Altars and Roles in Tetzaveh and under the Banyan

Altars, Costumes and Roles in Tetzaveh

Jerusalem, February 8, 2014

Musing on the afternoon of Shabbat Tetzaveh

On Assi Ghat in Varanasi, across from the Gangha View Hotel, there is a large tree, perhaps a banyan, I don’t recall right now. Each evening, the tree becomes a temple, filled with people chanting, praying, and just sitting at the foot of a tall slender sadhu. From head to foot, the sadhu’s skin is covered with gray ash. He wears a simple robe and carries a staff.  Many years ago, from the roof deck of the hotel, night after night, I watched this sadhu interact with the worshippers who gathered around him. I watched the transformation of a tree, of what had appeared, to my eyes, to be a simple roadside tree, into an altar.

A few evenings later, I joined the assembly, and asked the sadhu, who seemed to understand and speak a bit of English (he previously had been a lieutenant in the Indian Army), “what do you do when fear arises?”  “No fear,” he replied, and pointing to his arm, the skin covered with layers of ash, he said, “clothing.”

When you know that your skin is merely clothing, that your role is merely clothing, that your identity is merely clothing, gold- covered, or ash-covered, housing for your soul, spirit, light, purity…a covering for what is untouchable by this world of form and appearance, what is there to fear?

In this week’s Torah portion, Tetzaveh, the entire community is in devotion to creating garments for the High Priests. Moses has heard the voice of God, now giving specific detailed instructions for the people to give up their most precious jewels and metal and linens to construct clothing and coverings for the priests to wear.  When the priests, Aaron and his sons, wear the specific eight meticulously created bejeweled vestments, they “become elevated.”  The donning of these clothes, made by the people, in an act of pure devotion, will elevate the priests to be in service to creating the space for god to live in our midst.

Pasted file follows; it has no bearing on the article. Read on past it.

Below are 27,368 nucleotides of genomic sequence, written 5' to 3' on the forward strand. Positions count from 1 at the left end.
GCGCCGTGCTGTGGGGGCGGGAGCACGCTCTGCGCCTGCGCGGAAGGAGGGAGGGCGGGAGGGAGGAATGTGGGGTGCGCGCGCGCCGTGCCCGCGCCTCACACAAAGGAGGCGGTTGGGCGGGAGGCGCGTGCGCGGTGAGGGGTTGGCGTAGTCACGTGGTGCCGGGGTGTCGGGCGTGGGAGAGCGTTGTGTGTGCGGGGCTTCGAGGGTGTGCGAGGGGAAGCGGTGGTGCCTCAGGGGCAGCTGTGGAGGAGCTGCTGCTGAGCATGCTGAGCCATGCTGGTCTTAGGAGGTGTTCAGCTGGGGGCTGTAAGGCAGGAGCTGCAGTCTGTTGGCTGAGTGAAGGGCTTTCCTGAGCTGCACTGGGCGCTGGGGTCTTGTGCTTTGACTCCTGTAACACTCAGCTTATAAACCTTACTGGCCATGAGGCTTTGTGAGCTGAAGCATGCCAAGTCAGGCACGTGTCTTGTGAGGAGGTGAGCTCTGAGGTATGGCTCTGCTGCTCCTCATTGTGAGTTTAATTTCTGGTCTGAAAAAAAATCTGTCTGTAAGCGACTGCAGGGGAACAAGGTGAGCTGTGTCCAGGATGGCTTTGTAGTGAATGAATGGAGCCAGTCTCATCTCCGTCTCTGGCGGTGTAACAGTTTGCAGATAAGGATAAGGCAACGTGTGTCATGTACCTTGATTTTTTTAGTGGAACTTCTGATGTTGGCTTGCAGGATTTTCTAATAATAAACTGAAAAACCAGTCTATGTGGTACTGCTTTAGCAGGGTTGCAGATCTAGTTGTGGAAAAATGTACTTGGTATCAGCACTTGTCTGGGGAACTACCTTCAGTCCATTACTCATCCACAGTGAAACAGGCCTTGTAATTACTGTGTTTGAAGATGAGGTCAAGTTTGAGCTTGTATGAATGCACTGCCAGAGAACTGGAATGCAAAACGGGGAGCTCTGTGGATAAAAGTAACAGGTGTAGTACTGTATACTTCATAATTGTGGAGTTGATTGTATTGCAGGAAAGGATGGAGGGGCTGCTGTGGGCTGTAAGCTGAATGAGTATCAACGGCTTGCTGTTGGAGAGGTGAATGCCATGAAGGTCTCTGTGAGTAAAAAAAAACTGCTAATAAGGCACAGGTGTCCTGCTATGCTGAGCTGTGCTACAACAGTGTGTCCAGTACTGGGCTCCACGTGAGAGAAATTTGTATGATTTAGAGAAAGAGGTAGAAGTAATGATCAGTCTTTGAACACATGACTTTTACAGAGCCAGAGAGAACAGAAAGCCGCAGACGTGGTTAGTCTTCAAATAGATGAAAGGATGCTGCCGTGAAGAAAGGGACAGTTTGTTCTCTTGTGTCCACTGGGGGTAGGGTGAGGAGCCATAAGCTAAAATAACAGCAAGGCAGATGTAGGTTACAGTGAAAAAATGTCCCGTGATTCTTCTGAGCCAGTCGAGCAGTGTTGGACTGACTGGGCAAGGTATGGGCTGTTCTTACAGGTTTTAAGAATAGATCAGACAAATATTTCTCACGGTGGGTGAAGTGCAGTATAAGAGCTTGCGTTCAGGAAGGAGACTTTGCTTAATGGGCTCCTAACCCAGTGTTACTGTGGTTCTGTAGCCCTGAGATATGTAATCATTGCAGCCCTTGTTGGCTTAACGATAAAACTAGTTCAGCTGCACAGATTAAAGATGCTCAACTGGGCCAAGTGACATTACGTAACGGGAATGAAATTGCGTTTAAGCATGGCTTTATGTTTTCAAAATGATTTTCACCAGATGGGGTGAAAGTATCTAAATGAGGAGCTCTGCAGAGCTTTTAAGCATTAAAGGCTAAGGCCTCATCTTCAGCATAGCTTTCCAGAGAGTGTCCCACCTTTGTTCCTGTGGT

Sitting here in Jerusalem, I am struck by the interplay of devotion to role and freedom from role. Here, the streets are filled with men and women showing their devotion by covering their skin with an amazing array of hijabs and wigs and caps and scarves and fur hats and robes.  Whether they wear clothing inlaid with precious sapphires and gold trimmed thread or cover themselves with ash, the covering seems key to an expression of devotion that gives a deep sense of meaning and place to people.

The challenge may be for us to incline our hearts and eyes so we connect with the devotion, to the life -enriching meaning and purpose behind the clothing, and learn to give up fear that there is anything different under the skin.

Altars, Costumes and Roles in Tetzaveh




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Author: robertaindia

In the world with a peaceful heart

One thought on “Altars and Roles in Tetzaveh and under the Banyan”

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